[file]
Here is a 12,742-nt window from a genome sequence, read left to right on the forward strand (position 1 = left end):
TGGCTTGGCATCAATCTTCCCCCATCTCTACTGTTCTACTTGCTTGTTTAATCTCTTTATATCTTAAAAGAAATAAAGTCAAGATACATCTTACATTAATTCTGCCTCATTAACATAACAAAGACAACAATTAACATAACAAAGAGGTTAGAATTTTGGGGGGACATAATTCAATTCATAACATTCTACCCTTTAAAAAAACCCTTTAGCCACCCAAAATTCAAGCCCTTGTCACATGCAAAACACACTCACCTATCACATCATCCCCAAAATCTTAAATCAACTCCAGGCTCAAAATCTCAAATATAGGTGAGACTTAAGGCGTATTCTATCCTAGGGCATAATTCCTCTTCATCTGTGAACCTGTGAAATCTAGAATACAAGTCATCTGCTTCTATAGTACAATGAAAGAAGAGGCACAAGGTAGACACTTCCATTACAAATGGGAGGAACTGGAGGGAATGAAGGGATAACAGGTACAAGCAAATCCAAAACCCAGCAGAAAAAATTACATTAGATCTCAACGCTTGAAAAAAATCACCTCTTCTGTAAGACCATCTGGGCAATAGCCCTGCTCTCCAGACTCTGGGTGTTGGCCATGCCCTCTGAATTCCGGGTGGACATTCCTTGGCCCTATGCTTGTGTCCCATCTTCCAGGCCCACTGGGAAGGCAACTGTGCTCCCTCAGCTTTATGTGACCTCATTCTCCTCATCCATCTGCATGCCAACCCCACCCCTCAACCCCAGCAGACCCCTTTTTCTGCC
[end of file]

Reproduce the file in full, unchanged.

Here is a 12,742-nt window from a genome sequence, read left to right on the forward strand (position 1 = left end):
TGGCTTGGCATCAATCTTCCCCCATCTCTACTGTTCTACTTGCTTGTTTAATCTCTTTATATCTTAAAAGAAATAAAGTCAAGATACATCTTACATTAATTCTGCCTCATTAACATAACAAAGACAACAATTAACATAACAAAGAGGTTAGAATTTTGGGGGGACATAATTCAATTCATAACATTCTACCCTTTAAAAAAACCCTTTAGCCACCCAAAATTCAAGCCCTTGTCACATGCAAAACACACTCACCTATCACATCATCCCCAAAATCTTAAATCAACTCCAGGCTCAAAATCTCAAATATAGGTGAGACTTAAGGCGTATTCTATCCTAGGGCATAATTCCTCTTCATCTGTGAACCTGTGAAATCTAGAATACAAGTCATCTGCTTCTATAGTACAATGAAAGAAGAGGCACAAGGTAGACACTTCCATTACAAATGGGAGGAACTGGAGGGAATGAAGGGATAACAGGTACAAGCAAATCCAAAACCCAGCAGAAAAAATTACATTAGATCTCAACGCTTGAAAAAAATCACCTCTTCTGTAAGACCATCTGGGCAATAGCCCTGCTCTCCAGACTCTGGGTGTTGGCCATGCCCTCTGAATTCCGGGTGGACATTCCTTGGCCCTATGCTTGTGTCCCATCTTCCAGGCCCACTGGGAAGGCAACTGTGCTCCCTCAGCTTTATGTGACCTCATTCTCCTCATCCATCTGCATGCCAACCCCACCCCTCAACCCCAGCAGACCCCTTTTTCTGCC